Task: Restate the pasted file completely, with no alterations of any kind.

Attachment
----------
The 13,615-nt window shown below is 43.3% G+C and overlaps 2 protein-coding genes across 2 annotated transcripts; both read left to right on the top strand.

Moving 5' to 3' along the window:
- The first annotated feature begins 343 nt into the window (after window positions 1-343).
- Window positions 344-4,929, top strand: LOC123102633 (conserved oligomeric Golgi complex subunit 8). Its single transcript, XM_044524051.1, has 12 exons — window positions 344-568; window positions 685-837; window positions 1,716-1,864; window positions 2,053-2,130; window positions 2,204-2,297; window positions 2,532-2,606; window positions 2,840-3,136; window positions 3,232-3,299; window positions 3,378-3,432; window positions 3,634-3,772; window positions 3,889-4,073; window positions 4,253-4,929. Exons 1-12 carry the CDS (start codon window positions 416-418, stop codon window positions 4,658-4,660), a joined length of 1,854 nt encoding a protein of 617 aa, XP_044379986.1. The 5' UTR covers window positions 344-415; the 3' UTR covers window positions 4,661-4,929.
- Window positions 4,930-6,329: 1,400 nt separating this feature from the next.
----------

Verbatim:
The 13,615-nt window shown below is 43.3% G+C and overlaps 2 protein-coding genes across 2 annotated transcripts; both read left to right on the top strand.

Moving 5' to 3' along the window:
- The first annotated feature begins 343 nt into the window (after window positions 1-343).
- Window positions 344-4,929, top strand: LOC123102633 (conserved oligomeric Golgi complex subunit 8). Its single transcript, XM_044524051.1, has 12 exons — window positions 344-568; window positions 685-837; window positions 1,716-1,864; window positions 2,053-2,130; window positions 2,204-2,297; window positions 2,532-2,606; window positions 2,840-3,136; window positions 3,232-3,299; window positions 3,378-3,432; window positions 3,634-3,772; window positions 3,889-4,073; window positions 4,253-4,929. Exons 1-12 carry the CDS (start codon window positions 416-418, stop codon window positions 4,658-4,660), a joined length of 1,854 nt encoding a protein of 617 aa, XP_044379986.1. The 5' UTR covers window positions 344-415; the 3' UTR covers window positions 4,661-4,929.
- Window positions 4,930-6,329: 1,400 nt separating this feature from the next.